Evol Ecol Res 17: 787-813 (2016) Full PDF if your library subscribes.
Opportunity for some, extinction for others: the fate of tetrapods in the Anthropocene
Katherine A. Solari1, Hannah K. Frank1*, Luke O. Frishkoff1,2*, Jeremy L. Hsu1*, Melissa E. Kemp1*, Alexis M. Mychajliw1* and Elizabeth A. Hadly1,3,4
1Department of Biology, Stanford University, Stanford, California, USA, 2Center for Conservation Biology, Stanford University, Stanford, California, USA, 3Woods Institute for the Environment, Stanford University, Stanford, California, USA and 4Center for Innovation in Global Health, Stanford University, Stanford, California, USA
Correspondence: K.A. Solari, Department of Biology, Stanford University, 371 Serra Mall, Stanford, CA 94305-5020, USA. email: email@example.com
Question: Are there general traits that will foster the persistence of terrestrial vertebrates (Superclass Tetrapoda) through the challenges of the Anthropocene?
Methods: We identified five primary anthropogenic threats to terrestrial biodiversity: habitat change, direct interaction/exploitation, invasive species, climate change, and pollution. We summarized four attributes that are frequently assumed to promote species’ persistence: ability to maintain high genetic diversity, phenotypic and behavioural plasticity, generalism, and fortuitous evolutionary history. We then reviewed the literature to assess their effectiveness in helping tetrapods to face anthropogenic threats.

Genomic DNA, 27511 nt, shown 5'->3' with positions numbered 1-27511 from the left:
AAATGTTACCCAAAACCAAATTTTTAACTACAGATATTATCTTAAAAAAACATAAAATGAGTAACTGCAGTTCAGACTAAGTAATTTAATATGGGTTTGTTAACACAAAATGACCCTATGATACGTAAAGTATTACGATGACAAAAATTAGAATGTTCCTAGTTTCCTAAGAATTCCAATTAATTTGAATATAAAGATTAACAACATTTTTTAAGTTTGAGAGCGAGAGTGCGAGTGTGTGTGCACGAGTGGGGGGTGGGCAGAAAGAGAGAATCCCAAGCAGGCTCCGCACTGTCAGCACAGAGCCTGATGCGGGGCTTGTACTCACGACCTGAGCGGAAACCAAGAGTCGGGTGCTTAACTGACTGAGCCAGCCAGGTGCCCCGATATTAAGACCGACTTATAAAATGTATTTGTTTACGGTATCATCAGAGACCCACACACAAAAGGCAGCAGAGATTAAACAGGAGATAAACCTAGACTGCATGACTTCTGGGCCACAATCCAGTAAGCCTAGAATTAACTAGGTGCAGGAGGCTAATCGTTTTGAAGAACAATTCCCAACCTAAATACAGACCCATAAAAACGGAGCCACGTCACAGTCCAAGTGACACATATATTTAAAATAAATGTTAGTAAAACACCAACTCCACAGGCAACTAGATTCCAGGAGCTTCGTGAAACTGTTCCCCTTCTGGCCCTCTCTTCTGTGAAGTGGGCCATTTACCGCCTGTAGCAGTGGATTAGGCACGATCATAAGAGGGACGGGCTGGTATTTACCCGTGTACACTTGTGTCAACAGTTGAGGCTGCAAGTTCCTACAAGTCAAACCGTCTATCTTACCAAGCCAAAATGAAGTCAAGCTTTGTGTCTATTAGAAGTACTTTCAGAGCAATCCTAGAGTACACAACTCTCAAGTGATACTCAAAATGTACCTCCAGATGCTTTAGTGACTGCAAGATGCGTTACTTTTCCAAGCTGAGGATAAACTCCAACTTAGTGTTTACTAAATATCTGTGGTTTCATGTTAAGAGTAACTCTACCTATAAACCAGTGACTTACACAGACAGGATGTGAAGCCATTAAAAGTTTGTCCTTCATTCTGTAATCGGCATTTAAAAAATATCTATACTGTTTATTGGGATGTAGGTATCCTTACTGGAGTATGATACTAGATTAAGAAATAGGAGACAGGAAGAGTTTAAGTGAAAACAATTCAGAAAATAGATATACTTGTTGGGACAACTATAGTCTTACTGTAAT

Results and conclusion: Our literature review of hundreds of articles illustrates that all four attributes are indeed beneficial. However, only a species’ evolutionary history promotes resilience to all five anthropogenic stressors. The most consistent trends across taxa are that plasticity buffers species against climate change and deleterious consequences from invasive species, while generalism benefits species threatened with habitat change. There is limited evidence demonstrating that high genetic diversity aids in species persistence and there appears to be few attributes that can help species avoid the negative impacts of pollutants.
Keywords: climate change, evolutionary history, exploitation, generalism, genetic diversity, habitat change, invasive species, plasticity, pollution.
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